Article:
Thursday, February 4, 2016

Surprising 3-D Show at B2

Published in the Weekly Volcano, Feb. 4, 2016
“All Lines in the Water,” mixed media by Shannon Weber, courtesy B2 Fine Art Gallery
Winter Pop-Up at B2 Fine Art Gallery is a surprisingly rich collection of sculpture, basketry and pottery by (mostly) artists who are new to the Tacoma art scene — the one exception being longtime local favorite Ric Hall, who is showing here totally new work never before seen and a radical departure from what we’re used to seeing from him.
"Apple Pruning" by Ric Hall, courtesy B2 Gallery.
More on Hall’s painted apple prunings and mixed-media sculptures by Shannon Weber later, but first an overview of the show. Featured artists are Hall, Weber, Mary Hosick, Sharon Feeney, Steve Sauer, and Patty McPhee. There are some nicely executed and rather traditional ceramic and sculptural work by Hosick, Feeney, and McPhee. I was especially impressed with Hosick’s ceramics and also liked McPhee’s sensual and minimalist wood carvings of abstract forms based on the female figure and Feeney’s asymmetrical, half-moon shaped “Budding.” Sauer’s massive ceramic fertility vessels are rough, gritty and powerful. While modernistic in style and form, they evoke ancient and primitive art that grabs at the gut and won’t let go.
Hosick warrants a show all her own, and her work is relegated to a separate room in the gallery with a selection of 14 felted wool and silk and stoneware pots. The smaller pots with felted wool and silk patches adhered to the surface like organic accretions present wonderfully contrasting textures and glazes. Her pieces with sculpted tubes going through and out of ceramic forms are like Stone Age scientific instruments left on earth by an alien race. One piece that is different from all her others is “Flight Patterns,” a playful and decorative mixed-media sculpture with butterfly wings fluttering in front of a blue circle with another of her tubes piercing the whole. There is a shamanistic quality to her pottery.
Now back to Hall and the other surprising find in this show: Weber. Their pieces in this show have a decidedly outsider appearance like the works of untrained, often insane and artistically obsessed artists, and yet they are clearly educated and well versed in art history, theory and practice.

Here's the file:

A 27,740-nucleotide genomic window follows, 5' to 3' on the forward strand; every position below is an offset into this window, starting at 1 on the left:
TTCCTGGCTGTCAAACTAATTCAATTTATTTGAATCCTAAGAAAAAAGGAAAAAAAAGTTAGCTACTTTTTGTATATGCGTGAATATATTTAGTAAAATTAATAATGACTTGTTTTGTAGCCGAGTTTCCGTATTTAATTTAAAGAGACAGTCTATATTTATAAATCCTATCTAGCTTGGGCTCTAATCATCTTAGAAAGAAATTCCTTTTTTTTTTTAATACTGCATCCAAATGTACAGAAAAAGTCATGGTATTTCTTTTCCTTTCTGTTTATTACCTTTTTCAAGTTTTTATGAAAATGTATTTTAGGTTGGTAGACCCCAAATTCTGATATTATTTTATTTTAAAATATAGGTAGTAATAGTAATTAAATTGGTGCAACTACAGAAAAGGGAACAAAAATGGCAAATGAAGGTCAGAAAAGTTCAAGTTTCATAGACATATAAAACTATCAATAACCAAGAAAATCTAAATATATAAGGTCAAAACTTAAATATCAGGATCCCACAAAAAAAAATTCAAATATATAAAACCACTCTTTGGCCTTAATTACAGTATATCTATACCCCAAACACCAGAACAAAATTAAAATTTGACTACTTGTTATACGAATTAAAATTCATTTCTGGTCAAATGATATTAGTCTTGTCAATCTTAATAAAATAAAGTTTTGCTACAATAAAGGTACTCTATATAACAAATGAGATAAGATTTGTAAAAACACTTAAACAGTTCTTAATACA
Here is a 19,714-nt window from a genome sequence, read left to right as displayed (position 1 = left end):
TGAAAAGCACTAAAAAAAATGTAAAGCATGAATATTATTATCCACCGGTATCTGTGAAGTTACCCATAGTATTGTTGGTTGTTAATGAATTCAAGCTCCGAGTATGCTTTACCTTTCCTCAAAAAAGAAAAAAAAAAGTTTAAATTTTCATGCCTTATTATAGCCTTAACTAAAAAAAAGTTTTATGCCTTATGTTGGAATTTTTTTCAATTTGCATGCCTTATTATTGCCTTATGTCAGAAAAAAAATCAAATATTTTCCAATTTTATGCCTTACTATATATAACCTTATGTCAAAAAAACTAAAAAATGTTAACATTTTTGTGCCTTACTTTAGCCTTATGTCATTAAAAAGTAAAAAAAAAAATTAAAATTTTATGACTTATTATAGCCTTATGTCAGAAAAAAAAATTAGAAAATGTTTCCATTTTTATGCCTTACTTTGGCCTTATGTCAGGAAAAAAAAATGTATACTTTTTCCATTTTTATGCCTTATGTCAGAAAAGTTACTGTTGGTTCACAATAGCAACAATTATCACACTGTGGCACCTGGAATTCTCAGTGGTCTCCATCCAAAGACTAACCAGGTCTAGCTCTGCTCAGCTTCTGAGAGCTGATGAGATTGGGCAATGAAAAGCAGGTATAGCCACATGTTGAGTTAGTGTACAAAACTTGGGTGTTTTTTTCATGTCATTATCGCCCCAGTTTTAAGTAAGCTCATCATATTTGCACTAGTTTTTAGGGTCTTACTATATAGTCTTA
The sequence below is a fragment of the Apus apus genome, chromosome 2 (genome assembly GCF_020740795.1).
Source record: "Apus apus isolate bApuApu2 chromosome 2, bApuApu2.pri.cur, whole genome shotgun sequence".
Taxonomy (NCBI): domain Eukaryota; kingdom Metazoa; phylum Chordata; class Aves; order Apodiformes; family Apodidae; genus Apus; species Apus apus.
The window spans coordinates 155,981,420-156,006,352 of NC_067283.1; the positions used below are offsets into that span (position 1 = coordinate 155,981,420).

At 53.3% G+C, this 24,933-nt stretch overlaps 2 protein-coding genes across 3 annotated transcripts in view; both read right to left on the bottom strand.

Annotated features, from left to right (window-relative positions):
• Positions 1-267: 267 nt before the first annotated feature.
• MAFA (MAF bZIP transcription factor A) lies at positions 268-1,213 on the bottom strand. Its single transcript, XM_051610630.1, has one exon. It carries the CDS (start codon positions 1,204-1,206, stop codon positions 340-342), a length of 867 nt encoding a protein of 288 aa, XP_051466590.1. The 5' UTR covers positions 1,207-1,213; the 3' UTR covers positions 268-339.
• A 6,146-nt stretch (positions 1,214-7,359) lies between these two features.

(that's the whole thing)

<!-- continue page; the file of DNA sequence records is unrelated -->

Hall is locally famous for cubist-surrealistic pastel paintings done in collaboration with his partner in crime, Ron Schmitt.  What he is showing here is a collection of about 15 painted prunings from an apple tree. In one cubbyhole section of the gallery 13 small pieces line the walls on shelves mounted about five feet off the floor. They are knotted, gnarled and sensual, and painted with bright colors with thick and often clotted paint that brings into view figures and faces suggested to the artist’s fertile imagination by the shapes of the limbs. Study them carefully and you’ll find an almost infinite number of surprises. In another nearby section of the gallery are a couple more of these, but they are larger and more expansive, with long limbs that reach as if soaring into space.
Weber is showing a number of fantastic sculptures both free-standing and wall hanging created out of a mixture of unusual materials including sticks, bones, kelp and many other found materials. They are enigmatic and strangely beautiful, and evoke Northwest Native American art. There is one piece that is a large ball of impossibly bent and twisted sticks. I can’t imagine how she managed to weave them together in such a manner. Another, “3 Moons,” is a burnt piece of wood, smooth as polished rock, with a smaller and differently burned hunk of wood that looks like charcoal mounted on top. It is as rough as the other is smooth, and dead center on it are three little button-like moons stitched to the burnt wood with kelp and waxed Lenin thread. It is beautiful and yet ominous. Next to “3 Moons” is “All Lines in the Water,” a small canoe shape with five little woven baskets stuffed inside like men crammed into a too-small boat. It is made of kelp pieces, fish bones, reclaimed washers and other exotic materials.
There is little time left to see this show. I strongly suggest you see it as soon as possible.
Winter Pop-Up, 11 a.m. to 5 p.m. Tuesday-Saturday, till 9 p.m. through Feb. 13, 711 St. Helens Avenue, Tacoma, 253.238.5065.

No comments: